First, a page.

Book Review:

The Modern Commando Science of Guerilla Self-Defense For The Home Front, by George F. Jowett

(Very rare, scarce Publication – No information available regarding availability, but may be obtainable through a search firm like ABE Books, etc.)

This little gem is a collector's item. It contains excellent counsel on how to handle an attacker, but will be no revelation for anyone ho has read Kill Or Get Killed or All-In Fighting. Still, if you collect publications on close combat and self-defense you will want to obtain a copy, if you can locate one.

This little gem is a collector's item. It contains excellent counsel on how to handle an attacker, but will be no revelation for anyone ho has read Kill Or Get Killed or All-In Fighting. Still, if you collect publications on close combat and self-defense you will want to obtain a copy, if you can locate one.

GEORGE F. Jowett was one of the greatest physical culturists, wrestlers, and strongmen in American history. His many works on physical training and self-improvement are available in reprint editions, and offer excellent advice and encouragement for all men who seek strength, health, a good physique, self-confidence, and interesting counsel on how to develop the ability to perform real “strongman” feats.

In today’s moronic “bodybuilding” sewer, where bloated, steroid-induced size, unhealthy living and training methods abound as mainstream, and the marvelous principles of sane, truly beneficial physical culture via progressive resistance exercise have been all but totally relegated to a kind of “underground”, Jowett’s works remain classics . . . as do the works of Rader, Hoffman, and a very few others.

The Modern Commando Science of Guerilla Self-Defense is perhaps the least kown of George F. Jowett’s works. It is a small pamphlet, but as the saying goes: “Good things come in small packages”.

A photo of the late Master Physical Culturist Jowett lifting up a 168 pound anvil with one hand — by the horn! If you think this is nothing much, try it. Better yet: Go to some "bodybuilding" gym and ask the strongest of the steroid products in the place to try it.

A photo of the late Master Physical Culturist Jowett lifting up a 168 pound anvil with one hand — by the horn! If you think this is nothing much, try it. Better yet: Go to some "bodybuilding" gym and ask the strongest of the steroid products in the place to try it.

During the war years (world war two) Jowett took up the task of presenting to his many correspondence students and  readers a small but practical little booklet on how to turn a physical assailant inside out, should the situation requiring that he act in self-defense ever arise for the reader.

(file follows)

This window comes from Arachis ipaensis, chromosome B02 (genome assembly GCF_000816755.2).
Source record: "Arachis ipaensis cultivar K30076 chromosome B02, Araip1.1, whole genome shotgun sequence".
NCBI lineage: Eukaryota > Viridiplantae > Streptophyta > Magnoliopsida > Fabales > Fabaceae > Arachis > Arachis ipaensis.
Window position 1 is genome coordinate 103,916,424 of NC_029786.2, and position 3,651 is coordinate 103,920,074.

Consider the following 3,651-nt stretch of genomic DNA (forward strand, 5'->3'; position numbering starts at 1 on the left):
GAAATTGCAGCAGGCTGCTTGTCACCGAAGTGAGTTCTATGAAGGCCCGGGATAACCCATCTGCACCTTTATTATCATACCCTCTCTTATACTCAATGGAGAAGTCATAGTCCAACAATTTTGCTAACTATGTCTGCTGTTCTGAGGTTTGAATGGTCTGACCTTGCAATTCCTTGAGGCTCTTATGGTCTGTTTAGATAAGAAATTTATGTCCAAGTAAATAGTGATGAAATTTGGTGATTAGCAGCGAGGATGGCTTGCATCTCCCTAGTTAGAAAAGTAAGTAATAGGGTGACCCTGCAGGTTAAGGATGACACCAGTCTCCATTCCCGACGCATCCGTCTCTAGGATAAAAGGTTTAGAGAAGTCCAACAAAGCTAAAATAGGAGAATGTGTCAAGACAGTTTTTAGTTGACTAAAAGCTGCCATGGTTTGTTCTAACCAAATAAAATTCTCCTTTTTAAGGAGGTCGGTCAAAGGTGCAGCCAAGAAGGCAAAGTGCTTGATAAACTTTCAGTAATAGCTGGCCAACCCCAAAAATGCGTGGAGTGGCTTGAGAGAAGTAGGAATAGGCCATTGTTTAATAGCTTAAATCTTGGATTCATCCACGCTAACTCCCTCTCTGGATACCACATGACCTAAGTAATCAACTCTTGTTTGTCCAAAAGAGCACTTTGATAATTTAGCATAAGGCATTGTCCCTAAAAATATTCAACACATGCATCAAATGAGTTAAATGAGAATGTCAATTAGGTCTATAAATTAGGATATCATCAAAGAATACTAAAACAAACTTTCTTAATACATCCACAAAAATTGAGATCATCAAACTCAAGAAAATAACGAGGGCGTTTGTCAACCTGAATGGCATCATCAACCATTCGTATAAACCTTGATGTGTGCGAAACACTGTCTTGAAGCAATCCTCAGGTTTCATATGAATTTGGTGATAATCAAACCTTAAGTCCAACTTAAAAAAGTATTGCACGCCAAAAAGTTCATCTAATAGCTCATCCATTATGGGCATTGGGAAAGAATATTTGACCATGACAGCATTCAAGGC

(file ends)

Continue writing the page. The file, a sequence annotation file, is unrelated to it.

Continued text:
We cannot categorize this booklet with Kill or Get Killed, All-In Fighting, Cold Steel, or any of the other true combatives classics that are all but required additions to the serious enthusiast’s personal library; yet we really love this sensible and forthright little Manual, and a rare copy is sequestered away amongst the endless deluge of printed materials in our private collection of publications on close combat, self-defense, weaponry, and physical training. We mention this work here in our Book Review Section to make our visitors aware of its existence (and to make them aware of the magnificent George F. Jowett, who bears the same relation to modern day “bodybuilders” as George Washington bears to the sort of creatures who infect that area of our Nation known as Washington, D.C., today).

In this pamphlet Jowett expounds succinctly upon the basic ideas and a few excellent (albeit well known amongst all serious close combat teachers) physical techniques of serious defense. The Manual isn’t illustrated and it isn’t by any means a “complete” or even near complete treatment of the subject. But there’s nothing in it that doesn’t make good sense; and it stands as a little gem of a classic by a real giant of a man in the physical training field.

If you are a collector then you will definitely want to add this title to your search list. If you’re not a collector, well, forgive us then . . . but we had to give tribute via this review to a good work by someone we have admired for decades, and we realize that — unless someone reprints it and offers it for about ten bucks — you probably won’t be missing any essential instruction by not reading it.